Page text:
First of all, I would like to tell you that, yes, the title is "The Vomitorium." Jeff came up with it after I told him the story below. Those of you with weak stomachs may want to skip down to my other post from today. Actually, if you read them in order, it would probably be better in general.
So, this gets to the other bit of craziness of the weekend. I had been intensely searching out interviews, when I found out that Pasto Ruri (or Pastoruri) has been re-opened. Yay!! This is great news for me, because I want to get people's opinions about glaciers, so going with them to see glaciers is the perfect opportunity, right? Yeah.... sure.
On the way up, everyone I asked said that I should ask them after they saw the glacier. That way, they could give me better opinions. That made sense to me, so I just concentrated on not getting bus sick and trying to make friends with these people so that they would feel more comfortable with me later. Not sure it worked. So, we made several random stops to go potty, see water bubbling in the plains, take pictures with llamas in sunglasses, and take pictures of this crazy native plant that is about 12 meters high and has a 100 year life cycle. It was strange, but cool. The guide talked quite a bit about the importance of all of these things, so I guess I got to learn something.
Anyways, we finally made it up to Pasto Ruri, and we had a bit of a hike to the top. It was like 2-3 kilometers up, but parts were pretty steep. Anyways, it meant that EVERYONE was really, really cranky on the way up and once I was there. I actually filmed a mini-riot when someone tried to cut in front of this line to get pictures in the big ice cave. I went and got my picture in the little ice cave instead because those people were crazy!!! OK, not EVERYONE was mean at the top. People my age were pretty nice, so they are the ones who took all of the pictures of me. However, anyone over thirty was such a jerk. Plus, no one, not even the nice people would let me interview them. No one felt like they had enough time with the hike up and down to waste any of it with the stupid gringa. I guess I understand. They altitude was pretty rough on the people from Lima.
Look out, the really grody part is coming soon! I felt fine up and down the glacier. I actually felt much better running around outside than I did on the bus beforehand. I got kind of giddy, probably a little from the lack of oxygen, so I made some funny videos up at the glacier. However, I probably won't post them because important people read this blog now!! :) I did post a couple of them at the bottom, though. They're not particularly amusing now, but they saved me as everyone kept denying my desire for interviews. Instead of being mad or hurt, I just laughed and took pictures and videos of myself. I was feeling great. The other people at Pasto Ruri, and on my bus, were not so lucky.
**Vomit alert! Vomit alert!** Everyone threw up at the top of the glacier, on the way down from the glacier, by the bus station, by the food stands, by their cars, on their cars.... EVERYWHERE!!! I may have just missed it on the way up, and I only noticed someone throwing up right as I started going down from the top. However, after I saw that first person, I kept seeing vomit. Vomit was everywhere!!! People would just turn a little as they were walking down and then they'd hurl. Projectile vomiting, exorcist style, too. So, it was like playing a very disgusting video game on the walk down. Like Frogger, except it was me trying to get down the road without getting hit by the vomit. All right, it wasn't quite THAT bad, but there was a lot of vomiting going on. Plus, I think some of it was a chain reaction. If you feel sick and then see someone else throwing up, you have no choice anymore. It certainly became a chain reaction later....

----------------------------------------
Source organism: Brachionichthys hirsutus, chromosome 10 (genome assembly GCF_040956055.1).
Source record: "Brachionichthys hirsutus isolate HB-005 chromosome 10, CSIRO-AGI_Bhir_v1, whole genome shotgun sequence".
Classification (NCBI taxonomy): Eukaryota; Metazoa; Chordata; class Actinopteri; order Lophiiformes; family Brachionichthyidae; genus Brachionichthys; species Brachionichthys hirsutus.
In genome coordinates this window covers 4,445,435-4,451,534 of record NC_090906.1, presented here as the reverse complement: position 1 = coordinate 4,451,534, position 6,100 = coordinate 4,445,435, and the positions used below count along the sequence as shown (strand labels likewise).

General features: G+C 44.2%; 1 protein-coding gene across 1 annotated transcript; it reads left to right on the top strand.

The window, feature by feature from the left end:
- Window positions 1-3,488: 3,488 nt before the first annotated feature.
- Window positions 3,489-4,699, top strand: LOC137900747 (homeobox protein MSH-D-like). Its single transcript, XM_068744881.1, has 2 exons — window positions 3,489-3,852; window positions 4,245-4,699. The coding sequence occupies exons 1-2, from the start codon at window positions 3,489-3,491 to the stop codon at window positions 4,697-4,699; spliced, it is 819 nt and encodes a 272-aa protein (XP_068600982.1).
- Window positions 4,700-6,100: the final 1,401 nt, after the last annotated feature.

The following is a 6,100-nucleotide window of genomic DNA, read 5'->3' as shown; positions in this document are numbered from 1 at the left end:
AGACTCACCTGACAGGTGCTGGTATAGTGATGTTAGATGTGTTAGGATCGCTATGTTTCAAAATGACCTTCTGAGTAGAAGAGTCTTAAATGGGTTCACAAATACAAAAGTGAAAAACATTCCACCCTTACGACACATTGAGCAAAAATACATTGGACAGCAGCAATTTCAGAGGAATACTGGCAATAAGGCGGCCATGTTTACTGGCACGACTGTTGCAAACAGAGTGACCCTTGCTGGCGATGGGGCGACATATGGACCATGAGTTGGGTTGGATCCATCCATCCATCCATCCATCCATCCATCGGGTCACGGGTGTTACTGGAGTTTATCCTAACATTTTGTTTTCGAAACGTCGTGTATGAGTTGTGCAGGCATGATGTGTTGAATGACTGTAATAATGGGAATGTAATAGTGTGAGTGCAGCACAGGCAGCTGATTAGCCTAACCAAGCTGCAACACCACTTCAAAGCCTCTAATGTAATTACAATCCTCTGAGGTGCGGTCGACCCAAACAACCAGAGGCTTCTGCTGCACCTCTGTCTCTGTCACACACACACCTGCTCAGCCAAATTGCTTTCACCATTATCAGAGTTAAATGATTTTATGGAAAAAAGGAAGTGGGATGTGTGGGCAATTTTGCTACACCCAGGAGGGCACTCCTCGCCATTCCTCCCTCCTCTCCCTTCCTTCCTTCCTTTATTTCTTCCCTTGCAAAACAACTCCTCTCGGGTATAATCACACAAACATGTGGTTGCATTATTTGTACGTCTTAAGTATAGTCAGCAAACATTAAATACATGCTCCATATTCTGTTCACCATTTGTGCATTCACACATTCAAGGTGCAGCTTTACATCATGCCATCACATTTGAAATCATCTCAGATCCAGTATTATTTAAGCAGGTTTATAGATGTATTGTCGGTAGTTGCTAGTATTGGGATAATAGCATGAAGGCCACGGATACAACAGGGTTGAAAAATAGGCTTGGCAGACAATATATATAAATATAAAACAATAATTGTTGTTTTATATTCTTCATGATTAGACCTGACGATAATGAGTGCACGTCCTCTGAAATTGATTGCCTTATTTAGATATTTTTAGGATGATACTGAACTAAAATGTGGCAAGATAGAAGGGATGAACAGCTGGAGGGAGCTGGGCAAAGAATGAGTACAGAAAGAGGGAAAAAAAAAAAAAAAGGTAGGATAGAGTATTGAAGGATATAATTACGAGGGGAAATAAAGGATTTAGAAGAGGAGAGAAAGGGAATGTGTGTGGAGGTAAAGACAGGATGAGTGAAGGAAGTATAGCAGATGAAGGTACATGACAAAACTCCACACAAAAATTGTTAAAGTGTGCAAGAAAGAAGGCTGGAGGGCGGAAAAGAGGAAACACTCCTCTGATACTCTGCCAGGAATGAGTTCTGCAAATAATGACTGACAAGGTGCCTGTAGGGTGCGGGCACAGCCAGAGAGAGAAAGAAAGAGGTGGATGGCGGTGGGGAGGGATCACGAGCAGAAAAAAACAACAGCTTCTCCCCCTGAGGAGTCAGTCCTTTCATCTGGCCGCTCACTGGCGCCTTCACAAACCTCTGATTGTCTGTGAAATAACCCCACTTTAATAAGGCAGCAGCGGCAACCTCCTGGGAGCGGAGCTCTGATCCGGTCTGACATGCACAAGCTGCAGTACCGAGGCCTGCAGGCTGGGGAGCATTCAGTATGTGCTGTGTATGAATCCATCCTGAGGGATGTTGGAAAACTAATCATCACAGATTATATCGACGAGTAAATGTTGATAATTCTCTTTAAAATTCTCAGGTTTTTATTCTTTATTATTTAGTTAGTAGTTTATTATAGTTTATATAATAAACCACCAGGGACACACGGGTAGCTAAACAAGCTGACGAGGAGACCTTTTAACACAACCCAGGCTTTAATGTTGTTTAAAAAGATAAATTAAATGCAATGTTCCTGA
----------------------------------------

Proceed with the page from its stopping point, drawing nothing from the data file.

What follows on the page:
So, I was wondering if some sort of food poisoning was going on and decided that I didn't want to eat any of the food from the vendors. However, one lady had popcorn, so I got a little bag of that. I've never heard of popcorn causing a vomiting epidemic before, so I thought I would be safe. However, the vomiting did not end when the trail ended. I caught a whole group throwing up outside the food stands. Then, I decided to head for the bus because all of those people had seemed reasonably healthy on the way up, maybe my gag reflex would settle down if I could get away from the vomiting for a minute. Well, our bus was parked by the bathrooms. The vomiting was never ending. I was annoyed that my bathroom experience cost the same as the lady who didn't make it to the stall. I was so much cleaner!! I left the bathroom to get on the bus, when I noticed the bus smelled funny. I was worried I knew why when I guy went running from the back to get out the door just in time for his own vomit experience. Well, that set everyone on the bus off. No less than 8 people on our bus joined the epidemic. EIGHT!!! Out of about 30. Luckily, five of them actually made it off the bus to vomit. Of the remaining three, one had a bag and one made it out the window. The eighth person, a woman from Lima, not so lucky. Or rather, the rest of us were not so lucky. And these were just the numbers I was counting!! The insanity had started before I got there!!! Plus, I didn't count anyone who had not gotten on the bus first. You couldn't even look out the window while we waited for everyone to get on the bus because everyone outside was throwing up, too. I actually tried to just stare out the window towards the part of the parking lot that only had 3 cars in it, but then I saw these kids fighting or something in the backseat of the car. However, the one in the middle was actually just trying to push his brother out of the way so he could blow chunks out the door. It was green, and I'm pretty sure he got some on his brother. Needless to say, I was trying my best to quiet my gag reflex a bit. I opened the window when the smell got too bad, even though the girl next to me was acting all cold. I just didn't care at that point. Plus, I hoped the fresh air would do the vomiters some good.